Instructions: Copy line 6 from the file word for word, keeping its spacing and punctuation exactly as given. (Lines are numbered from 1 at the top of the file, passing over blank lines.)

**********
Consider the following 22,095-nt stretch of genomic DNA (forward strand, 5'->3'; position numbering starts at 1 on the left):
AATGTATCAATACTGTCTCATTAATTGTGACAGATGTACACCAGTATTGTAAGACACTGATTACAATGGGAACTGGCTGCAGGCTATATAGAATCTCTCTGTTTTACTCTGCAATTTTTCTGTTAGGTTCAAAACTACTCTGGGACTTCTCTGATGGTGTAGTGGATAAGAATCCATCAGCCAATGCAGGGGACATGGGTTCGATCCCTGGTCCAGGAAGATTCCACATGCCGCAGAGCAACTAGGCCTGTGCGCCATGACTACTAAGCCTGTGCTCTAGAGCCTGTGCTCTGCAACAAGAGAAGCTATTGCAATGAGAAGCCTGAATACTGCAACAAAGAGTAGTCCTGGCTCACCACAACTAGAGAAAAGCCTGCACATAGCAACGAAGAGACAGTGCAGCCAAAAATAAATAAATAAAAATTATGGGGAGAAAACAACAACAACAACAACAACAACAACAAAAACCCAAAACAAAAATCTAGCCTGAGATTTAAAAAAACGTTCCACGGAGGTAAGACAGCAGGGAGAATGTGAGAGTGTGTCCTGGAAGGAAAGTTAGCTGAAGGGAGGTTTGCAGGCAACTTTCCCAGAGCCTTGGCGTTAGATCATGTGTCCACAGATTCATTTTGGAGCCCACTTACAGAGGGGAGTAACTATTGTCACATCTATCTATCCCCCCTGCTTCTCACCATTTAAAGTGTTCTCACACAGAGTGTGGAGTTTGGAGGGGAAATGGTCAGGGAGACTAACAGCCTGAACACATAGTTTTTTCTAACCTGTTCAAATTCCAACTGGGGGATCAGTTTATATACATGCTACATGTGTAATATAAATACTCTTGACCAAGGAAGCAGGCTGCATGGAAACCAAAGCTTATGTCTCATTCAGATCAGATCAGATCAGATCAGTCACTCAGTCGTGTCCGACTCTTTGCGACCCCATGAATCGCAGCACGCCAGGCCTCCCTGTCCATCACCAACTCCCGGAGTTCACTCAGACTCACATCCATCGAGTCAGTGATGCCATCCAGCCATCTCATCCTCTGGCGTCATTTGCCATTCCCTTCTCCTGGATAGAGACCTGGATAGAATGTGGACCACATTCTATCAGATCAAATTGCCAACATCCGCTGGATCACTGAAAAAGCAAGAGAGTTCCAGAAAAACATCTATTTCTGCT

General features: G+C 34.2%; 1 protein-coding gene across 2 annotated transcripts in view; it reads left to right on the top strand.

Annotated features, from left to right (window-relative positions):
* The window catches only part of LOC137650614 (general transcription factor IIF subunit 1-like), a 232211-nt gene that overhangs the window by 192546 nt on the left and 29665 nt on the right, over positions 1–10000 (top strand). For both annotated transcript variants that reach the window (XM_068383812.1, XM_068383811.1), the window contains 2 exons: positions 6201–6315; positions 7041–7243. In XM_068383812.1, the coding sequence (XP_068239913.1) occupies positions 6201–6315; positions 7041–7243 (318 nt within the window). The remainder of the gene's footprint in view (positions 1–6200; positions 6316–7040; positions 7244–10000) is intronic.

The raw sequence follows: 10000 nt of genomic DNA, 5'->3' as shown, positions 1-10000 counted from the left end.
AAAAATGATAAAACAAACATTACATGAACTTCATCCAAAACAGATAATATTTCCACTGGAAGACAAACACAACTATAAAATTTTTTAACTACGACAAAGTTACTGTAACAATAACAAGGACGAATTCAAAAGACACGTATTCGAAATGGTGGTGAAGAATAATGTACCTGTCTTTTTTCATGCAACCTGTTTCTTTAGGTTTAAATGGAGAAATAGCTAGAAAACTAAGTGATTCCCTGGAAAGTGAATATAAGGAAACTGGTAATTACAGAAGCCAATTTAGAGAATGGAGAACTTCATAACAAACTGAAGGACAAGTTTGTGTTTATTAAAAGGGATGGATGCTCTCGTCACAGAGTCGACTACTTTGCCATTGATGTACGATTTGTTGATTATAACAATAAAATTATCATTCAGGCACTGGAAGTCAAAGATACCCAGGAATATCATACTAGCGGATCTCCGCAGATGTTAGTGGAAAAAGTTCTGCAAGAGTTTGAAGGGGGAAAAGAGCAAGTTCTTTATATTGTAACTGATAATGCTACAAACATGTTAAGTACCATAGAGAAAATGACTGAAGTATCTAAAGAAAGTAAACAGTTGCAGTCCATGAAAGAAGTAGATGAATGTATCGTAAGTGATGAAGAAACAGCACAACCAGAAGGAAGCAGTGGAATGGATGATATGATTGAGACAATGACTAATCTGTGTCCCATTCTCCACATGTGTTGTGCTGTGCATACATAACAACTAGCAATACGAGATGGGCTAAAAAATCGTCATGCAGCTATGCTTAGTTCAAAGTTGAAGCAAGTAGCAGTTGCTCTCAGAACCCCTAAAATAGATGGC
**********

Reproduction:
The raw sequence follows: 10000 nt of genomic DNA, 5'->3' as shown, positions 1-10000 counted from the left end.